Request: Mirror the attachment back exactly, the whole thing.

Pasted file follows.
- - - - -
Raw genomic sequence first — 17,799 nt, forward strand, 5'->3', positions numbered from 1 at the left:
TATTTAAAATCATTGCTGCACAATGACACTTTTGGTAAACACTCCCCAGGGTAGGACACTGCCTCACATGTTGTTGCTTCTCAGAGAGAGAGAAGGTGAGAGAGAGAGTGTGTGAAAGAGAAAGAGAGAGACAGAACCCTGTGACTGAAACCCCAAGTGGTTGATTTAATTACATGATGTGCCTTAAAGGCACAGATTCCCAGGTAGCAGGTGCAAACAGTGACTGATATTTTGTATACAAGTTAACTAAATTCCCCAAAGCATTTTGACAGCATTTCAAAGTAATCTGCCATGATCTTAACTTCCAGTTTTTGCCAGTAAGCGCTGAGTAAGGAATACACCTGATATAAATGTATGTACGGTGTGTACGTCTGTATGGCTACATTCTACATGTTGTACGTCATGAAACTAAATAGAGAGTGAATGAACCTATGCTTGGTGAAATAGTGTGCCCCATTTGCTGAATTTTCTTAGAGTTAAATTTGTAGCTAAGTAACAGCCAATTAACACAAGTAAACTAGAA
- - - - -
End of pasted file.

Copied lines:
Raw genomic sequence first — 17,799 nt, forward strand, 5'->3', positions numbered from 1 at the left:
TATTTAAAATCATTGCTGCACAATGACACTTTTGGTAAACACTCCCCAGGGTAGGACACTGCCTCACATGTTGTTGCTTCTCAGAGAGAGAGAAGGTGAGAGAGAGAGTGTGTGAAAGAGAAAGAGAGAGACAGAACCCTGTGACTGAAACCCCAAGTGGTTGATTTAATTACATGATGTGCCTTAAAGGCACAGATTCCCAGGTAGCAGGTGCAAACAGTGACTGATATTTTGTATACAAGTTAACTAAATTCCCCAAAGCATTTTGACAGCATTTCAAAGTAATCTGCCATGATCTTAACTTCCAGTTTTTGCCAGTAAGCGCTGAGTAAGGAATACACCTGATATAAATGTATGTACGGTGTGTACGTCTGTATGGCTACATTCTACATGTTGTACGTCATGAAACTAAATAGAGAGTGAATGAACCTATGCTTGGTGAAATAGTGTGCCCCATTTGCTGAATTTTCTTAGAGTTAAATTTGTAGCTAAGTAACAGCCAATTAACACAAGTAAACTAGAA